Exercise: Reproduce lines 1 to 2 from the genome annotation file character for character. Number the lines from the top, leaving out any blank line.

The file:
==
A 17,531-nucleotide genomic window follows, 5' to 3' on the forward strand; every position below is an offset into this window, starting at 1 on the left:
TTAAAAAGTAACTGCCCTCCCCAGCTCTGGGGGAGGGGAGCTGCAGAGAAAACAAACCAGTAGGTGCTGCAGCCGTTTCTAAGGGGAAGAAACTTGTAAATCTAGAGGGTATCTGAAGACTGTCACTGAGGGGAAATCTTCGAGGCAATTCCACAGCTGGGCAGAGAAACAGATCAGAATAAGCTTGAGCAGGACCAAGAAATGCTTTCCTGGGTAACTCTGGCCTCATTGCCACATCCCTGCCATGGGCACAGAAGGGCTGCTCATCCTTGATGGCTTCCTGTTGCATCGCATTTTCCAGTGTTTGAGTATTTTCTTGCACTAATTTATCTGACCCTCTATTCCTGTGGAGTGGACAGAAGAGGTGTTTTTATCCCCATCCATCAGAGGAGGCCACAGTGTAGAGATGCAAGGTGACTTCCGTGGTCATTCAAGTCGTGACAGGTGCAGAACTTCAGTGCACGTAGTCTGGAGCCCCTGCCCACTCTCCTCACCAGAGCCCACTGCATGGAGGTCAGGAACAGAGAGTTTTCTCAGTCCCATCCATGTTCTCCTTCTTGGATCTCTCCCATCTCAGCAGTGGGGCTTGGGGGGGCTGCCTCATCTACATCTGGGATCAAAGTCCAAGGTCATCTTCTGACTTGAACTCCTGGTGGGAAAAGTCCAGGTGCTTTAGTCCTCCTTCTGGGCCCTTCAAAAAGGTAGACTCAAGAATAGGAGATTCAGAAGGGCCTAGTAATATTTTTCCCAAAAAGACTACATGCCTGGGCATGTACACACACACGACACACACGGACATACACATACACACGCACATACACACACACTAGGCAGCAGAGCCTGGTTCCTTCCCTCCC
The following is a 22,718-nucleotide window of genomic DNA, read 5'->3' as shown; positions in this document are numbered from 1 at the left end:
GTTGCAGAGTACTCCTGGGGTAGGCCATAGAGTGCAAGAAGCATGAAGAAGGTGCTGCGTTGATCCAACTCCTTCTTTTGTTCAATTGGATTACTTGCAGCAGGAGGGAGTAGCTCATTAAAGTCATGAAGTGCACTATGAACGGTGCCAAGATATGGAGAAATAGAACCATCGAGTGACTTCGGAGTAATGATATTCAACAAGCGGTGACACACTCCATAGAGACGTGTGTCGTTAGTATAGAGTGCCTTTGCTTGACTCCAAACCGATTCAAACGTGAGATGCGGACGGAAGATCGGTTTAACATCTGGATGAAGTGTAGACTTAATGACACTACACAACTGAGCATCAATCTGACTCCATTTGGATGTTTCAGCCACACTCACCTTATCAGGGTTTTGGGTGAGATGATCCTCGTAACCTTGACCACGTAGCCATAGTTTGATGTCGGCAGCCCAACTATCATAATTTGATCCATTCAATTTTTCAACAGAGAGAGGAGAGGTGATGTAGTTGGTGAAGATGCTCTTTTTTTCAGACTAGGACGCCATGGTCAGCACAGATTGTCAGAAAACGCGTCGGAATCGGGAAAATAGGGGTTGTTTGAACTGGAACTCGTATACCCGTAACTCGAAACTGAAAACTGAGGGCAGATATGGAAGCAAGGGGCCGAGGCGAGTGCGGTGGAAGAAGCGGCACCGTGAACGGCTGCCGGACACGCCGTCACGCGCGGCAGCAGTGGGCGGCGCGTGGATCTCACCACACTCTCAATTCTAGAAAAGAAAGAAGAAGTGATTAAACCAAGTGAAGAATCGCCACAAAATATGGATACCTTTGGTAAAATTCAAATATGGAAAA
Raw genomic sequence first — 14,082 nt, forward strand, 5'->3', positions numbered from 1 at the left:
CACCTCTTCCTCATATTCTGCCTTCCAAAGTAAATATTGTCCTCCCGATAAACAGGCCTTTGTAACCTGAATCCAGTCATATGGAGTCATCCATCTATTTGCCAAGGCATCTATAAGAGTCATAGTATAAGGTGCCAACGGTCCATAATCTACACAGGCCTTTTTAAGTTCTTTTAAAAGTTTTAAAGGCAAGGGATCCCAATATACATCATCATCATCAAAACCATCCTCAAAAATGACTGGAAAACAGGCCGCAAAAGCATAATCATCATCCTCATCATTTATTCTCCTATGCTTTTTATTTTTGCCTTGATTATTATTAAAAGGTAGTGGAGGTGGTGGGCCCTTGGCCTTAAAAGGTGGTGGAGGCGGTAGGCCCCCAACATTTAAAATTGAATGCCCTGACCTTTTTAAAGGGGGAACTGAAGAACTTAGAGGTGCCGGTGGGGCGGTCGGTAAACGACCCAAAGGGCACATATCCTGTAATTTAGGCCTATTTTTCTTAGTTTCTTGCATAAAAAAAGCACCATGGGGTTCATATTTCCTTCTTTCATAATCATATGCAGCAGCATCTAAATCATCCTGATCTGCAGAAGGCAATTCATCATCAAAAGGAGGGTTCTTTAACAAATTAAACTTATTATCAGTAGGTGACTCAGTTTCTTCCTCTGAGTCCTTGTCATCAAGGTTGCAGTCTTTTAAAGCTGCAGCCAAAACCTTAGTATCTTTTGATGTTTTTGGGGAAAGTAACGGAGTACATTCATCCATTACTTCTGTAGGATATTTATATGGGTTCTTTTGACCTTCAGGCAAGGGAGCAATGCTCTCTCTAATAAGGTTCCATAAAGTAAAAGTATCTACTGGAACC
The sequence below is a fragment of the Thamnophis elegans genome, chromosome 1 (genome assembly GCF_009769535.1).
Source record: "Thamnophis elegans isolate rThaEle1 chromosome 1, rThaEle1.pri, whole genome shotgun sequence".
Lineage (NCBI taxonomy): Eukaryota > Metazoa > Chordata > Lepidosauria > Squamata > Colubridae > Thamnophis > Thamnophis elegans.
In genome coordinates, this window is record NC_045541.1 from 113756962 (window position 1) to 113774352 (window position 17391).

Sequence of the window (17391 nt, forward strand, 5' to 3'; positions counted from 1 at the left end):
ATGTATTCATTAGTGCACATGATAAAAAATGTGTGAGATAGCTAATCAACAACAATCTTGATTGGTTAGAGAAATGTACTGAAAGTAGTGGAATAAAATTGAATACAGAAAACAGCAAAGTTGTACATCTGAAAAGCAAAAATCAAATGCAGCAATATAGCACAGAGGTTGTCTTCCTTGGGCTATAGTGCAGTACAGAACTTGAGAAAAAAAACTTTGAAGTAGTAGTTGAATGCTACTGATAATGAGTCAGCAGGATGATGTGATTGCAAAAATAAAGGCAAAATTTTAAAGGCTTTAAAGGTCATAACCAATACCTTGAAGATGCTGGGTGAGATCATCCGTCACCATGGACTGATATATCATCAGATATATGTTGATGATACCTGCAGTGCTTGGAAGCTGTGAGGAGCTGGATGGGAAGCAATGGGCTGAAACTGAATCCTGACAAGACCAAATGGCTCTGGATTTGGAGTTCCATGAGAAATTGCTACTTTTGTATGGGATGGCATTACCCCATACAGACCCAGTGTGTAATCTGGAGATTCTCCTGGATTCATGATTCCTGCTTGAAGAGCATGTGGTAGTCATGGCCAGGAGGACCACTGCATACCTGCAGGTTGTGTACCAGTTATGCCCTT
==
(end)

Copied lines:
A 17,531-nucleotide genomic window follows, 5' to 3' on the forward strand; every position below is an offset into this window, starting at 1 on the left:
TTAAAAAGTAACTGCCCTCCCCAGCTCTGGGGGAGGGGAGCTGCAGAGAAAACAAACCAGTAGGTGCTGCAGCCGTTTCTAAGGGGAAGAAACTTGTAAATCTAGAGGGTATCTGAAGACTGTCACTGAGGGGAAATCTTCGAGGCAATTCCACAGCTGGGCAGAGAAACAGATCAGAATAAGCTTGAGCAGGACCAAGAAATGCTTTCCTGGGTAACTCTGGCCTCATTGCCACATCCCTGCCATGGGCACAGAAGGGCTGCTCATCCTTGATGGCTTCCTGTTGCATCGCATTTTCCAGTGTTTGAGTATTTTCTTGCACTAATTTATCTGACCCTCTATTCCTGTGGAGTGGACAGAAGAGGTGTTTTTATCCCCATCCATCAGAGGAGGCCACAGTGTAGAGATGCAAGGTGACTTCCGTGGTCATTCAAGTCGTGACAGGTGCAGAACTTCAGTGCACGTAGTCTGGAGCCCCTGCCCACTCTCCTCACCAGAGCCCACTGCATGGAGGTCAGGAACAGAGAGTTTTCTCAGTCCCATCCATGTTCTCCTTCTTGGATCTCTCCCATCTCAGCAGTGGGGCTTGGGGGGGCTGCCTCATCTACATCTGGGATCAAAGTCCAAGGTCATCTTCTGACTTGAACTCCTGGTGGGAAAAGTCCAGGTGCTTTAGTCCTCCTTCTGGGCCCTTCAAAAAGGTAGACTCAAGAATAGGAGATTCAGAAGGGCCTAGTAATATTTTTCCCAAAAAGACTACATGCCTGGGCATGTACACACACACGACACACACGGACATACACATACACACGCACATACACACACACTAGGCAGCAGAGCCTGGTTCCTTCCCTCCC